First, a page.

Russia Loses the World Chess Championship

For the first time since Bobby Fischer, a non-Russian player has become the undisputed chess champion of the world. Last night in Mexico City, the Indian phenom Viswanathan Anand, age 37, was crowned world champion, after emerging as the high scorer with nine points out of 14 in a double round robin against seven other super grandmasters. He did not lose a single game in Mexico City.

(By some counts, this was the second time Anand had won the title; in 2000 he won the championship of FIDE, the World Chess Federation, but the legitimacy of the title was in dispute because a splinter organization, the Professional Chess Association, had its own world champion.)

6 Responses to “Russia Loses the World Chess Championship”

  1. Sarah Hurst Says:

    I realize that in the U.S. it’s common to just refer to any ex-Soviet person as Russian, but I think we should be more specific nowadays since each ex-Soviet republic has a strong identity of its own. Russians would even argue that Jews aren’t Russian, but let’s not get into that. My point is that Tal was Latvian and Petrosian was Armenian, which is worth recognizing. They, and Kasparov also, had significant obstacles to overcome because of the fact that they weren’t Russian. Paul Keres just missed out on becoming world champion and the fact that he was Estonian and considered a Nazi collaborator may have had something to do with that. So it’s not entirely true to say that there have been no other non-Russian world champions.

  2. Blue Devil Knight Says:

    We couldn’t ask for a better representative of the sport than Anand. A wonderful performance from a seemingly wonderful guy.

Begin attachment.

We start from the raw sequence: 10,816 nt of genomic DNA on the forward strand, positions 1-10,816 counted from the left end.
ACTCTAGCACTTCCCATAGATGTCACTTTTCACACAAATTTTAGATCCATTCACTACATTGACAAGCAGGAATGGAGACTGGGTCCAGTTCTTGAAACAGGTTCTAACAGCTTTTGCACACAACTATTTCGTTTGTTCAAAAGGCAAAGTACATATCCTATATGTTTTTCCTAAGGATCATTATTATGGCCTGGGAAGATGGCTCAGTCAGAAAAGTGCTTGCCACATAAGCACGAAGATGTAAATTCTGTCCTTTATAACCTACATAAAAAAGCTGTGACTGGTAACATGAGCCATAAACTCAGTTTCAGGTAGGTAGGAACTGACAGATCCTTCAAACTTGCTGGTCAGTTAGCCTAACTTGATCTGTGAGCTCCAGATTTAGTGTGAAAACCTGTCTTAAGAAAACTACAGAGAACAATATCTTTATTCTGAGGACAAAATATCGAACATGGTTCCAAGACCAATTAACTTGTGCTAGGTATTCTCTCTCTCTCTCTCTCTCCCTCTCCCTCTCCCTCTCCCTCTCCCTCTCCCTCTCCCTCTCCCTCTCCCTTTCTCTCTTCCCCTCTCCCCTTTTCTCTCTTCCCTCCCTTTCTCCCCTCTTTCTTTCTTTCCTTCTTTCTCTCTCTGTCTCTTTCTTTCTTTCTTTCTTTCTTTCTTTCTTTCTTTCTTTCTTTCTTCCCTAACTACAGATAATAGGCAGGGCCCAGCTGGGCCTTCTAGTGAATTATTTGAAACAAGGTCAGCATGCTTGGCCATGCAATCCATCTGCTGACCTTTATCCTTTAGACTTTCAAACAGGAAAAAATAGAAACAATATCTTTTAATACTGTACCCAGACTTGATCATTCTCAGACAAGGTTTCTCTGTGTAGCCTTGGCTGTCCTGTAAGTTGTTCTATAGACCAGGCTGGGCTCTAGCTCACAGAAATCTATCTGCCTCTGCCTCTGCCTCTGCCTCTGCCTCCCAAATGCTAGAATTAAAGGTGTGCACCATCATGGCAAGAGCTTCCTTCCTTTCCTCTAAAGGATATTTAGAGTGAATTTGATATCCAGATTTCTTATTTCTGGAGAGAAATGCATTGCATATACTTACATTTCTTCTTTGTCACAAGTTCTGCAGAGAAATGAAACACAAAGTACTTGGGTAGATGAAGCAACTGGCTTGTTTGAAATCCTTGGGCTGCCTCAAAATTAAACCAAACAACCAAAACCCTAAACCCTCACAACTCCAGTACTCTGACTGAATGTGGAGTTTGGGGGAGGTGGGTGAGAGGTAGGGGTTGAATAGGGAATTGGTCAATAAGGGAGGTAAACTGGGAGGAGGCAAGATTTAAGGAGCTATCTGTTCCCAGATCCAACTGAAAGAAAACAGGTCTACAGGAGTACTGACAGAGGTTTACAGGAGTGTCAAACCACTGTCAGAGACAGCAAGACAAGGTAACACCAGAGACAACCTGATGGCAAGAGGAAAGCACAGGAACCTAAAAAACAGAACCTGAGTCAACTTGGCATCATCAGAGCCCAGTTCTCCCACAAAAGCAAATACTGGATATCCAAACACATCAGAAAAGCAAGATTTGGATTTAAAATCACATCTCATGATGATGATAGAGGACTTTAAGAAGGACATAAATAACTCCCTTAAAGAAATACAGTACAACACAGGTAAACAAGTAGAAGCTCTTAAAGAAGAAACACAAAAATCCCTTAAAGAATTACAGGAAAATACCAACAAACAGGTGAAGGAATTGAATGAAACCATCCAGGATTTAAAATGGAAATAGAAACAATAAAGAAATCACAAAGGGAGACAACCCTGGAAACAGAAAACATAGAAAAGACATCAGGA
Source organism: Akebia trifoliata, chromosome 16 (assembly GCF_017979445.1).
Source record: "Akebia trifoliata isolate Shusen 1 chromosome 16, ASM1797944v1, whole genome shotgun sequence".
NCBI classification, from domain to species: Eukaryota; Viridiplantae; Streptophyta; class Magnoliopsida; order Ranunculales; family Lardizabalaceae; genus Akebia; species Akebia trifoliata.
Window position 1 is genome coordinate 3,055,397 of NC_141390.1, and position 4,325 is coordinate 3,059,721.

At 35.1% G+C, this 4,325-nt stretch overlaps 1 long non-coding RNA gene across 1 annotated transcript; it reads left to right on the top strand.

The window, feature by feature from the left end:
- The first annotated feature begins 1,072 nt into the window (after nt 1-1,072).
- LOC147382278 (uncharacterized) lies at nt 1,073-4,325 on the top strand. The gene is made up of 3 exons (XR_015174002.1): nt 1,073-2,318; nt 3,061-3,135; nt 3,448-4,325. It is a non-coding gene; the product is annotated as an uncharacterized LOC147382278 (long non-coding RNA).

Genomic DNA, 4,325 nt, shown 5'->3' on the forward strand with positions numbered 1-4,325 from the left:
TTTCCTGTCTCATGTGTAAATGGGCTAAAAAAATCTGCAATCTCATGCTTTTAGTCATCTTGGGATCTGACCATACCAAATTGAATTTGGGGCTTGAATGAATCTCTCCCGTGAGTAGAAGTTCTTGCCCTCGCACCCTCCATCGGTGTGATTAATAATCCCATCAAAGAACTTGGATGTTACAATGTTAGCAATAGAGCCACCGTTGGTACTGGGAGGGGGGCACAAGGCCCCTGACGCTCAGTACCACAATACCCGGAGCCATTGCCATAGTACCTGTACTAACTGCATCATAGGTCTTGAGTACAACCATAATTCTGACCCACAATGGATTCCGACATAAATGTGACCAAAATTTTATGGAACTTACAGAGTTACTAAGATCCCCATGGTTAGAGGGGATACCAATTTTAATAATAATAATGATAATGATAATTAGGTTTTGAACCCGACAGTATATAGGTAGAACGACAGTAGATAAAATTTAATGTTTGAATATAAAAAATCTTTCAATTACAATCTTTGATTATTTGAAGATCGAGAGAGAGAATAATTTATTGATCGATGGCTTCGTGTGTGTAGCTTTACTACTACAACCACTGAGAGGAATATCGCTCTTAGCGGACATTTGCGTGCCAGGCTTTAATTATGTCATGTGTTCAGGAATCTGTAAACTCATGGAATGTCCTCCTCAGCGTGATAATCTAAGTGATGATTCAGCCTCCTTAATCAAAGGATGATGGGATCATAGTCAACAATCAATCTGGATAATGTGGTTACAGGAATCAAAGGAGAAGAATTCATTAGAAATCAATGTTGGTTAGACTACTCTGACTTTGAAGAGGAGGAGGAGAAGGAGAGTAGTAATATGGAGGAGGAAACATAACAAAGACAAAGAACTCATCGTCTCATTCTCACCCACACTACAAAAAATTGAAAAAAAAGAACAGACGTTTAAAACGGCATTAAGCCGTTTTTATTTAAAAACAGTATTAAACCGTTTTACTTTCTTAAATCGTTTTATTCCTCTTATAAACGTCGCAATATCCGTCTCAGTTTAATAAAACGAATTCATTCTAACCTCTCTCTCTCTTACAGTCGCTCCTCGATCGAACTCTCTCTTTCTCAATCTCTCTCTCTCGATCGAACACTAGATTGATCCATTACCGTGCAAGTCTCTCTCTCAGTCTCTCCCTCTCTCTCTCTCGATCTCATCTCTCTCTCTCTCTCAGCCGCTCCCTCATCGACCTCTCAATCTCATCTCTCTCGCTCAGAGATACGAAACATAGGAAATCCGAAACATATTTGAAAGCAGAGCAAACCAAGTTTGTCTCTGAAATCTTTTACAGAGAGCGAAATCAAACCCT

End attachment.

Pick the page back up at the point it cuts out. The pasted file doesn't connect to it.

3. ZvooKi Says:

    FIDE keeps complicating thing unnecessarily (for pure profit).
    This last round robin tournament cannot be considered a true world championship. This was a World Championship Candidate tournament. Traditionally a match with the reigning world chess champion HAS to take place. So in 2008 Anand will need to play a MATCH against Kramnik.
    Then and only then if he can beat Kramnik he will be considered a true world chess champion and be the 15th of it’s kind in chess history.
    Many in the Chess world know this. I don’t know why the media, FIDE and in interest of commercializing every event as a “championship”has to be this way. This last event in Mexico was just to pick who will challenge Kramnik for the crown. Anand won the right to be in this hot seat and we’ll see what he’s made of once he faces Kramnik in a match for the absolute title.

  4. ZvooKi Says:

    Thanks for a great book !
    I enjoy reading “King’s Gambit” at about a chapter per day (…trying to savor it like fine wine).

  5. Sarah Hurst Says:

    In reply to ZvooKi, if the event in Mexico was only to pick who would challenge Kramnik, then why was Kramnik playing in the event? Kramnik said he’d acknowledge the winner as the world champion. I guess the next match will be a chance for the defeated champion to win back the title. Yes the system has become a complete mess, but that’s the way it is now – it’s no longer traditional.

  6. ZvooKi Says:

    I know it’s a mess! As If Kramnik would have won would he play himsef in 2008? (I think only Fischer is intersted in this sort of chess….)
    No, FIDE’s answer is that “if Kramnik would have won” he would still have to play Topalov in 2008.
    This works well for Kramnik, who loves being the underdog (if you’ve seen his DVD-“My rise to the top”.) Now all the pressure if off and he is right where he wants to be in facing Anand next year.
    Remember that the world championship tradition has existed before FIDE (Goes all the way back to Steinitz) FIDE was formed around Botvinik’s time…
    So the tradition of a wrorld champion playing a MATCH with the world champion challenger still exists!
    FIDE can complicate things as much as they want. In the hearts of most chess players “Kramnik is still king untill a challenger takes it away from him in a MATCH for the title.(NOT A TOURNAMENT – as Mexico city was.)

    Read the new rules FIDE has set for championship cycles.

    More info on wikipedia:

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